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Server load balancing: A practical guide

By Tony Bourke, Network World
April 24, 2007 09:04 AM ET

Network World - This piece was contributed by a reader. If you have expertise or an experience you would like to share, contact Network World Editor in Chief John Dix (

A few years ago server load balancing was an expensive luxury for sites with deep pockets. It wasn't uncommon to pony up $100,000 for a redundant pair of load balancers. But today load balancing is within reach of companies with far more modest means. Vendors old and new are offering full-featured load balancers for less than $5,000.

These sub-$5,000 devices are no blue light specials. They offer the features and performance small and midsize businesses require. In fact, many are as good or better than the highest end load balancers of five or six years ago. They come in redundant configurations, perform network address translation, health checking, and some even do cookie persistence, SSL acceleration/offloading and URL switching.

However, load balancing technology is foreign to many customers who, until recently, couldn’t afford it. In addition, it requires knowledge of networking, server administration and applications. Because of the novelty and divergent skills involved, shopping for a load balancer can be daunting. This story will help you make a more informed purchase decision.

To simplify the job of shopping for a load balancer, we’ll examine four primary concepts:

Feature set: What features you might need and what features the load balancing vendors offer.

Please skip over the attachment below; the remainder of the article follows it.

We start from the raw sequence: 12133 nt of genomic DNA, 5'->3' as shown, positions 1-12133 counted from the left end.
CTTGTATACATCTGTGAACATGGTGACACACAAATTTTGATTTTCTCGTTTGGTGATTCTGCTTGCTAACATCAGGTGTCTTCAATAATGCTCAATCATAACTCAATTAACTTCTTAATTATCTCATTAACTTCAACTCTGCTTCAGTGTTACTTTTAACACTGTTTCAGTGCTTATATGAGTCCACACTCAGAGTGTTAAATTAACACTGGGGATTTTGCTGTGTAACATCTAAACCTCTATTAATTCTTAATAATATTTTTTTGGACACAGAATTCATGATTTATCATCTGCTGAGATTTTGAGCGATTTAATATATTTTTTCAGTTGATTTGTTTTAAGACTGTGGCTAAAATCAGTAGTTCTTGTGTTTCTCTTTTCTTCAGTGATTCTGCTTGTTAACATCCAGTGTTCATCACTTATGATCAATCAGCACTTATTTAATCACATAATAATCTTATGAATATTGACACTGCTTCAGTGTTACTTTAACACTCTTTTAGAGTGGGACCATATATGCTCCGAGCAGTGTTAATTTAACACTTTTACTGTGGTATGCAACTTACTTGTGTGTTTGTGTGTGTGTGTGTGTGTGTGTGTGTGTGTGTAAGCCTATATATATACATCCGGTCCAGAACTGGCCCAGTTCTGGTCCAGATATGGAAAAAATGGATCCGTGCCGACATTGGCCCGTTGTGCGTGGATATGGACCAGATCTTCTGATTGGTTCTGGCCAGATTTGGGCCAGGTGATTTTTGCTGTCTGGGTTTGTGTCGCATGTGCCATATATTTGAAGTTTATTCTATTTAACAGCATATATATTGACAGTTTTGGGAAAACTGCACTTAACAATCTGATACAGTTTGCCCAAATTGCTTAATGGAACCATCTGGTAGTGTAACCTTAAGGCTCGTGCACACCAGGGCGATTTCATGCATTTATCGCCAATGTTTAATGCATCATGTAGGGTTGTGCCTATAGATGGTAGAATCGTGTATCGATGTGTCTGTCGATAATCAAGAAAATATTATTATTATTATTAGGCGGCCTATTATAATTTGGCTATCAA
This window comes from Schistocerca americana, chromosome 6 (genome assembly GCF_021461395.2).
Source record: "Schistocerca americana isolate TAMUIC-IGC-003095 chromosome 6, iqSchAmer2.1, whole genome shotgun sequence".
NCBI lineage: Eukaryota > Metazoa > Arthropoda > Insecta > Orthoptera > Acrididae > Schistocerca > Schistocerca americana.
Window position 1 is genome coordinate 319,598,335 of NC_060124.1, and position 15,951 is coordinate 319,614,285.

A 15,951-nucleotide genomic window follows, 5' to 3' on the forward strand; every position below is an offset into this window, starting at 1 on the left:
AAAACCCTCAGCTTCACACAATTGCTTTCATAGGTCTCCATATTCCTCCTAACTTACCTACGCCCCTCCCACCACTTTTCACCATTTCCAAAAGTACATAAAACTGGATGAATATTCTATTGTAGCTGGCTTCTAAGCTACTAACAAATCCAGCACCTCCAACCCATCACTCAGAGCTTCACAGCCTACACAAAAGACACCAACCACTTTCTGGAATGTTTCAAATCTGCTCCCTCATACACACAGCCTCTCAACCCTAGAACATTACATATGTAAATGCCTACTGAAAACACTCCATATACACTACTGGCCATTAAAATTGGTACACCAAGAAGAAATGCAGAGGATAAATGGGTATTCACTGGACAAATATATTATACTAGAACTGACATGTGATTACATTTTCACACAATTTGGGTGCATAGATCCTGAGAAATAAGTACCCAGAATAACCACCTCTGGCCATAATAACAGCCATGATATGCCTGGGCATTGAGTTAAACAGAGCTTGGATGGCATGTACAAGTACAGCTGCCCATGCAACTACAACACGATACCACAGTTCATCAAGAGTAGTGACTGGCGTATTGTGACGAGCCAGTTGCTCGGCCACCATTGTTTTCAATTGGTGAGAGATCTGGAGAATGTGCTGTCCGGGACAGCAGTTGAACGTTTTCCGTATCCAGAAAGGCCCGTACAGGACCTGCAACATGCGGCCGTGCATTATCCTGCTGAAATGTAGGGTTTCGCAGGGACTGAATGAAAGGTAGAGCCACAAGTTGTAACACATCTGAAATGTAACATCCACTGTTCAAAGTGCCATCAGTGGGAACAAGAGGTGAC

Costs: This includes the price of the unit, plus support and maintenance contracts that can boost the price.

Performance: Everyone wants to make sure they get a box that will support their current traffic, as well as traffic for the foreseeable future.

Integration: Will a given product work with your network? Sometimes a feature here, and unsupported implementation there, will lead to a “gotcha” and derail a project.

Server load balancers can come with a dizzying array of features, from cookie persistence to on-the-fly HTTP header re-writes, so you should know what's important to you beyond the functions that all load balancers provide: distributing traffic from a virtual IP and port and checking to see if a server is responding.

Cookie persistence

Server persistence is one of the most important functions load balancers perform. Persistence (also called sticky and server affinity) is what keeps an individual user glued to a single Web server, rather than being sent to a different server for every request.

For interactive Web sites this is typically a must. Interactive session information for an individual (such as a logon credentials or a shopping cart) are often kept only on that server during the session and not shared with the other servers. So if a user were sent to a different Web server they might find their shopping cart is empty or be forced to log on again.

The two basic types of persistence methods for load balancers are source IP address and cookies. With source IP address, the load balancer looks at the source address of the incoming request to keep track of individual users. With cookie persistence, the load balancer looks at an HTTP cookie to differentiate users.

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